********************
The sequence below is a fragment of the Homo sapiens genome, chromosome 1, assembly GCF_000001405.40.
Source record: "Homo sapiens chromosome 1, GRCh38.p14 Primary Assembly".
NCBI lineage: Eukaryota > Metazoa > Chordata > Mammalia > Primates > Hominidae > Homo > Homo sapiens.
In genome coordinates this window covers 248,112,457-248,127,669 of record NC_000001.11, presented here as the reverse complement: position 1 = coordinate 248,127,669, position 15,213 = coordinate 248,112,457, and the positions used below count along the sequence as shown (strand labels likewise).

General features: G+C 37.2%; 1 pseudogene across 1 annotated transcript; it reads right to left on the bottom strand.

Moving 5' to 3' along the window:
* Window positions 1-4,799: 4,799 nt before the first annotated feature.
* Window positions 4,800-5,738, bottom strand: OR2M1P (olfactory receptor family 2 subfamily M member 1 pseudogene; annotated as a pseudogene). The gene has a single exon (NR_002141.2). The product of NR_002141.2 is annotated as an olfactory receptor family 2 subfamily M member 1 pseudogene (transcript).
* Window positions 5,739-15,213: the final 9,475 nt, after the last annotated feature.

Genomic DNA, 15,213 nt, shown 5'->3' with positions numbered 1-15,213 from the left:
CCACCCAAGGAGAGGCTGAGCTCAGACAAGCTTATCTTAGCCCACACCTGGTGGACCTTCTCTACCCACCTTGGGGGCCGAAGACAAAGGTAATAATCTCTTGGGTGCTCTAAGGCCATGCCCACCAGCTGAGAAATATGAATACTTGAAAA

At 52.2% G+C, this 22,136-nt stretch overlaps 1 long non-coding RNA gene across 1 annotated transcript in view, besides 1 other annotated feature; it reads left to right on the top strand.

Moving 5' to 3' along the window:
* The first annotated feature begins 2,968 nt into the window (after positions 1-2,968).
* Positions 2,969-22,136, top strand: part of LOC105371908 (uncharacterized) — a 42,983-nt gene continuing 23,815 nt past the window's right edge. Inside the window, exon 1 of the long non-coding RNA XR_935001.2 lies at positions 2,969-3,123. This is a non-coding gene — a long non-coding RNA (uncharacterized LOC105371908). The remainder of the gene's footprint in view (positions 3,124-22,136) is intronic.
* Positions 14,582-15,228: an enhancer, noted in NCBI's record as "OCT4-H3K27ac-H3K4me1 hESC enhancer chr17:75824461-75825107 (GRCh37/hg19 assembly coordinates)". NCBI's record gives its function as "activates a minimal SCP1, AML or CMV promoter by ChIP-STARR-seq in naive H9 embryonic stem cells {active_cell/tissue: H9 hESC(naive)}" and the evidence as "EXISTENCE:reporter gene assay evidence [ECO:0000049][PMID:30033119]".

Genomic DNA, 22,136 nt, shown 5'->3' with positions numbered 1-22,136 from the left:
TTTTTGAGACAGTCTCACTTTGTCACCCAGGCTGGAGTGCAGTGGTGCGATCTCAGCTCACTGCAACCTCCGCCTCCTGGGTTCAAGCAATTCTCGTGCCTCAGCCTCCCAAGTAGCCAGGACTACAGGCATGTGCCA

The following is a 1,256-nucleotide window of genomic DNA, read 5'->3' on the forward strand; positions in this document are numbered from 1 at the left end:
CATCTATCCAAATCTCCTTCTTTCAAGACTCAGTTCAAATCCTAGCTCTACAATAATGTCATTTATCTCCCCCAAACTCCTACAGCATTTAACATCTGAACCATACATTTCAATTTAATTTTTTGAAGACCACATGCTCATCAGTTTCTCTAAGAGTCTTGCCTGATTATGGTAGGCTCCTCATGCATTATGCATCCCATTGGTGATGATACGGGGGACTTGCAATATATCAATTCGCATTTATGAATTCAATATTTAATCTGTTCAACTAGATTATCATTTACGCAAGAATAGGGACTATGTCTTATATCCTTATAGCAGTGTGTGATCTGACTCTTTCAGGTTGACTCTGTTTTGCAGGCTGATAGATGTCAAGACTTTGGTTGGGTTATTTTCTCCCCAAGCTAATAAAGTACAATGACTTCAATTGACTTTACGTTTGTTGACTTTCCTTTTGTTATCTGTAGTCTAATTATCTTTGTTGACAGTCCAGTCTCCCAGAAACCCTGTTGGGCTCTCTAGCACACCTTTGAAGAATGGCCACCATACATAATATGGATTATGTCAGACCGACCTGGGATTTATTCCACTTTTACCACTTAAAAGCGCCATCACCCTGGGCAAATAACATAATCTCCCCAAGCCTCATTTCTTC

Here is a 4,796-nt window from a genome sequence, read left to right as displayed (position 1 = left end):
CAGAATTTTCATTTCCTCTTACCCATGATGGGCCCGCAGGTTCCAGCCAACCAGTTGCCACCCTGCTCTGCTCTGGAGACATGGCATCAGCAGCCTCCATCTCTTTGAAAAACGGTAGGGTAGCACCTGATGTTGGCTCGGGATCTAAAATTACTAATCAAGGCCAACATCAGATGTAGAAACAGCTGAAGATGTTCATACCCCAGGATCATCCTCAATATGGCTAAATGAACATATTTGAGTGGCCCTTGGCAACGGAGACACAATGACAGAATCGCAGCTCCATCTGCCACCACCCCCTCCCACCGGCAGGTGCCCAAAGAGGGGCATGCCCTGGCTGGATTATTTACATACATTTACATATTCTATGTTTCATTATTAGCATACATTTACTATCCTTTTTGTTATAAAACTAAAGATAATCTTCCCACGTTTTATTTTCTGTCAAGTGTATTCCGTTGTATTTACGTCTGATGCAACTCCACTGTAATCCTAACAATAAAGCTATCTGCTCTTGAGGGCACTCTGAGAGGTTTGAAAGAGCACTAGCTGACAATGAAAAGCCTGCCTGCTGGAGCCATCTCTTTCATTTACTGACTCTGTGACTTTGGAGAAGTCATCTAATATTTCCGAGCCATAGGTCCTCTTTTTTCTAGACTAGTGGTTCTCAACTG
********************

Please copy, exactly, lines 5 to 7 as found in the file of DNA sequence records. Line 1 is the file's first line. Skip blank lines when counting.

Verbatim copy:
General features: G+C 37.2%; 1 pseudogene across 1 annotated transcript; it reads right to left on the bottom strand.

Moving 5' to 3' along the window:
* Window positions 1-4,799: 4,799 nt before the first annotated feature.